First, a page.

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I am not using any ORM. So I am having a debate whether "Save" method actually belongs to a Business Domain entity or should be abstracted in some service that will be handed over the Business Domain Entity for saving ?

e.g.

class Employee
{
    string Name;
    DateTime Birth;

    GetAge()
    {

    }

    Save()
    {
    }           

}

OR

class Employee
{   
    string Name;
    DateTime Birth;

    GetAge()
    {

    }


}

SomePersistenceService
{
    Save(Employee emp)
        {
        }
}
share|improve this question
up vote 2 down vote accepted

Since this question is tagged with 'domain-driven-design', you'll need a repository to do it for you.


Just rename SomePersistenceService to EmployeeRepository. So you were on the right track with your second option. "abstracted in some service that will be handed over the Business Domain Entity" is called repository in domain driven design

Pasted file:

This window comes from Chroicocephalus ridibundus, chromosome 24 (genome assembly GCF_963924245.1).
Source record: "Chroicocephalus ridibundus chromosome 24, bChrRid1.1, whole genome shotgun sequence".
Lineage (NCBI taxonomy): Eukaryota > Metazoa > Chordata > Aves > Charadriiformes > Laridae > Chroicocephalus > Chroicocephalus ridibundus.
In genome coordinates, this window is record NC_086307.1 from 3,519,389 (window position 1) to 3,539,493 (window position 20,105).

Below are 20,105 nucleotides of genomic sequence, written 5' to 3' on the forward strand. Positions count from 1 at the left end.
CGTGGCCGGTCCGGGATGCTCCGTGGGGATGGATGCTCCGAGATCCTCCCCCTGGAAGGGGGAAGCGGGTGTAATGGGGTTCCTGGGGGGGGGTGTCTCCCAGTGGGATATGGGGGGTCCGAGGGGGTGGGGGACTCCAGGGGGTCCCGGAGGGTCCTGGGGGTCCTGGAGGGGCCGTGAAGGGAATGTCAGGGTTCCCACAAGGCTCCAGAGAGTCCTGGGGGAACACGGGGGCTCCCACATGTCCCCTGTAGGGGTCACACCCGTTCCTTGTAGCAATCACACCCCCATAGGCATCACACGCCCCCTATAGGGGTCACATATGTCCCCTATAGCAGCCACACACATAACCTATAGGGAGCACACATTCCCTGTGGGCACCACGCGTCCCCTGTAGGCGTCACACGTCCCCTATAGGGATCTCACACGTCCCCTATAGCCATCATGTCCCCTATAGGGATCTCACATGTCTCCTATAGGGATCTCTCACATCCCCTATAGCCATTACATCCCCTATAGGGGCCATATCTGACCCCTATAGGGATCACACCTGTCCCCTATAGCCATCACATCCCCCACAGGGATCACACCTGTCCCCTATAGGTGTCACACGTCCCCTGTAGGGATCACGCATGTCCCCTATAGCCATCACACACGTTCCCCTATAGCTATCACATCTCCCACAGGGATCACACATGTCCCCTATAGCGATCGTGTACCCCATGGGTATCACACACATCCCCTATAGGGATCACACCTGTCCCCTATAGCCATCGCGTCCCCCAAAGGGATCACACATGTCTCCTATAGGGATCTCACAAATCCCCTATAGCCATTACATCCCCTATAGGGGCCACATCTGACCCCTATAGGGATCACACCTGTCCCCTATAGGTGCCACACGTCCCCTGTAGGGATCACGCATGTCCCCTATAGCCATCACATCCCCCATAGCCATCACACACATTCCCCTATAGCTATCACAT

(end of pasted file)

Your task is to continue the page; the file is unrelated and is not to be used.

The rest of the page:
A repository is a way to pretend that your datastore is a collection. So it has methods like Add and Remove instead of Save and Delete.

share|improve this answer
    
@@Jeroen, I would appreciate if could show an example by modifying my example. – devanalyst Jul 24 '12 at 11:00

There's no single best solution, the problem you have stated is the choice between Repository and Active record patterns.

Generally, Repository is more suitable for unit testing, as Repository interfaces are easy mockable, also Repository pattern uses High Cohesion and Single Responsibility principles(it may seem strange from the OOP's point of view that your business entity will contain code for saving itself to the database, transferring itself over the network, or exporting to some XMLs, etc.)

Active Record may provide more speed in RAD development, and some tools like Spring Roo were first designed only supporting Active Record, Repository support was added only recently, as I know. AFAIK Ruby On Rails uses Active record, and some other great tools too.

As for the Domain Driven Design, you should use Repository as Jeroen suggested, because Repository is a basic DDD pattern(it's a domain centric version of DAO pattern), but you should check if your tools have the direct support of either pattern.

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